Many non-profits are required to issue RFPs, but that doesn’t mean you can’t change the content or process in which you select your vendors. Throughout our years as a growing creative agency we have discovered a few things from first-hand experience in submitting over a hundred proposals. Below is our list of the top six reasons we feel request for proposals can yield poor results for your non-profit organization when it comes to selecting a vendor.
Clever, unconventional thinking is often left out of the picture.
For the most part RFP’s are a rigid and inflexible document, essentially reducing a creative agency to providing a single solution to concrete, stated needs. To avoid squashing creative problem solving, list your organizations needs but allow room for out-the-box thinking paired with insightful solutions that you may have not expected!
You miss out on a reflective discovery phase.
As stated above, proposals are responses to questions and stated needs, but the questions asked aren’t always the best ones. Yes, that’s right! We need to be the ones asking your non-profit organization the critical questions regarding your online marketing, website experience, branding and overall mission. In the end, you may miss out on the opportunity to work with an agency that is truly interested in discovering more about your organization’s problems and pain points. Our goal is always to ask you the questions you might not have thought to ask yourself. That’s incredibly valuable.
A bloated RFP gives most creative and web development agencies a serious case of cold feet.
We’ve come across RFP’s that are upwards of 100 pages in length – not that we don’t appreciate detail, but we can only imagine the process and time that was sunk into preparing these documents. Not only are these documents daunting to skim over, they start to form a rain cloud over the heads of those who contemplate pursuing a working relationship with said organization. These bloated RFP’s also increase your risk of having vital content overlooked due to the sheer quantity of information listed. We highly recommend to keep it short and sweet with clear, itemized guidelines.
Your short and long term goals can end up being ignored.
A project is quite a bit more than putting together a beautiful website or report. Your organization needs to have it’s short and long term goals assessed properly and a clear path must be laid out in order to meet those goals. A website is not just a website – it’s a platform and tool used to connect you with your valued audience, pushing them to perform your desired actions that in turn help you reach your goals. It should never sit still and look pretty!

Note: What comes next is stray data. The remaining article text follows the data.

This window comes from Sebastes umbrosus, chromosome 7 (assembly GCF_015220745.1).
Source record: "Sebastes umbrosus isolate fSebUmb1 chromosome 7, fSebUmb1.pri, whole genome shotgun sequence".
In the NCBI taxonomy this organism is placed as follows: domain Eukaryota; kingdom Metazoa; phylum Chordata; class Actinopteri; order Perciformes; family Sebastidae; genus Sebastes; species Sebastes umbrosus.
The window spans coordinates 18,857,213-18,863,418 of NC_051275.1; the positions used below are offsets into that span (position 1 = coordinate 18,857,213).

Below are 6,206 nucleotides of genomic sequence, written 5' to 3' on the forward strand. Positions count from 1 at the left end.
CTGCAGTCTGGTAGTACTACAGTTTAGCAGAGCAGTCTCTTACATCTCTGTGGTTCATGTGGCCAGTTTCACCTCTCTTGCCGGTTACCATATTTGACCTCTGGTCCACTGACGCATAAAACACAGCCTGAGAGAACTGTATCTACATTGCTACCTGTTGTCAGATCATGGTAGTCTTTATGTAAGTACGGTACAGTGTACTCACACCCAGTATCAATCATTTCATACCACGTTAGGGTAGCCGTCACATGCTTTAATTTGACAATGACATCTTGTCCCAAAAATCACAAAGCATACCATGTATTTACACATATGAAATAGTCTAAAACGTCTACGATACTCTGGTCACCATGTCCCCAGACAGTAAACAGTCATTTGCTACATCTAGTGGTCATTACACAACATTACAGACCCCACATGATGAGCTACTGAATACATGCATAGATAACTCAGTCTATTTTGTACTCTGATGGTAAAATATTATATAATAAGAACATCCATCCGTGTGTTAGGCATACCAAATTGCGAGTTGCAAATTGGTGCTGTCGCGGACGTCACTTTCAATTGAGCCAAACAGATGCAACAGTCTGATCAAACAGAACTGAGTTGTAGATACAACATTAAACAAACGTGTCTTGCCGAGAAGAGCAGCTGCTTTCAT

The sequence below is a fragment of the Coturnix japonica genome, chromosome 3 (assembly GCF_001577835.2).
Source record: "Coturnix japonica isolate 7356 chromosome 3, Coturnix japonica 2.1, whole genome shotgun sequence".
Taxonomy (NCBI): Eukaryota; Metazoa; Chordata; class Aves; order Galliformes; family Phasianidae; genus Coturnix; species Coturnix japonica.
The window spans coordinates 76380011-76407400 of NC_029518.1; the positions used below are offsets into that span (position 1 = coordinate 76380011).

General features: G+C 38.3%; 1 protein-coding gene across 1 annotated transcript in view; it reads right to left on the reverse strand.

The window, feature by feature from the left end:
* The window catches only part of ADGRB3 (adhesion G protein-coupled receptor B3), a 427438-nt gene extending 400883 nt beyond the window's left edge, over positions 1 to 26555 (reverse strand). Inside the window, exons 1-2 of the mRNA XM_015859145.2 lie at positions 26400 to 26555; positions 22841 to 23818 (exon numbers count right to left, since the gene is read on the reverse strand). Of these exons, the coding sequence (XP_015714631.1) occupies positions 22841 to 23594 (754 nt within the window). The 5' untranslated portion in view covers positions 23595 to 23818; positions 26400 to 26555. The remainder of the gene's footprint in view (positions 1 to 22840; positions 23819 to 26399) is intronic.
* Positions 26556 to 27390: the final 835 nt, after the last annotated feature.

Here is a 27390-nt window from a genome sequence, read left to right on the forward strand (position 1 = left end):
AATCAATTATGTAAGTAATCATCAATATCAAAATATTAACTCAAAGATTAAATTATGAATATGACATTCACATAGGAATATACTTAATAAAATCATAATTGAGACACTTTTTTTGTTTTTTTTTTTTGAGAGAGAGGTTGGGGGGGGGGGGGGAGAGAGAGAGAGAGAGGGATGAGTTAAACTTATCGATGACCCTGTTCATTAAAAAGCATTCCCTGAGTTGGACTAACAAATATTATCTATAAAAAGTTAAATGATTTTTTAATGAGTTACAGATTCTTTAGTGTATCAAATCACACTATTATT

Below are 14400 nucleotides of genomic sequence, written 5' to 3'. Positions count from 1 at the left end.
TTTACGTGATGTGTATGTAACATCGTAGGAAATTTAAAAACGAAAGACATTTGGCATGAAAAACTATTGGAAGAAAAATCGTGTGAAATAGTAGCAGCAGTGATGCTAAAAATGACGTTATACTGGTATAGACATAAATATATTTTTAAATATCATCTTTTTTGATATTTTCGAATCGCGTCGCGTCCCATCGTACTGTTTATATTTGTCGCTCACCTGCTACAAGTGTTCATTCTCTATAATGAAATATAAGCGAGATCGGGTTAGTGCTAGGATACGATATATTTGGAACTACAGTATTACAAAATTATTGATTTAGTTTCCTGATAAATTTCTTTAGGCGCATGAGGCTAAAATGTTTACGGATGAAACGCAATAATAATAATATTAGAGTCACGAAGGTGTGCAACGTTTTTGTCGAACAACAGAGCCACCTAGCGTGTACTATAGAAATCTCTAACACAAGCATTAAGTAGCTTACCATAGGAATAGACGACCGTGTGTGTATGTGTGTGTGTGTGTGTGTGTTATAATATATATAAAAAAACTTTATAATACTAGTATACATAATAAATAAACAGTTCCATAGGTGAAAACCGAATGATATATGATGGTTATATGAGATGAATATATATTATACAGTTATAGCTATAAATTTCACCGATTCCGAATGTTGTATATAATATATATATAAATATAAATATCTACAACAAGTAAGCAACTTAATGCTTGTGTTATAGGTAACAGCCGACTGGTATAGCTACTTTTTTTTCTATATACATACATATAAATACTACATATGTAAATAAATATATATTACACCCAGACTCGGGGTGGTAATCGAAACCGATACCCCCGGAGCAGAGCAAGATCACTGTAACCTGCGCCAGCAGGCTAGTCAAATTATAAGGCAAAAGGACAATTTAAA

Your selection process could be hindering the best fit for your Non-Profit from reaching out.
The process in which people engage with your organization should be enjoyable and somewhat stress-free, often times we encounter RFP’s that require us to jump through flaming hoops and land on our feet perfectly before we even have the chance to arrange a single phone call. Give your vendors the option to reach out to your team to get a better feel for fit. It’s critical that the working relationship is a two-way street from the very start.
Spec work perpetuates the notion that creative work is a cheap commodity.
As past design students and freelancers we’ve done our fair share of spec work for potential clients. We have since come to realize that not only does it incredibly devalue our roles as creative professionals it immediately tells us that this possible client has a “tire-kicker” mentality. This same issue occurs in a lot of RFP’s that we find today. Instead of requiring an agency to put in unpaid work hours simply request examples of past, relevant work to view.
With all that being said, you may still be wondering “How else do we find vendors then?”. Well, we highly recommend you open a dialogue between vendors that work within your industry – that means they know the right questions to ask and have insiders knowledge of how your non-profit operates. In a perfect world, an organization should be researching, pre-qualifying and speaking with vendors prior to inviting them to respond to clear, concise request for proposals.
We love talking to potential clients to help them identify what their needs are, and how we can help them put their creative work and website to work. If your NGO is interested, we’d love to have a chat with you. We have a handy form right here, if you’d like to schedule a call.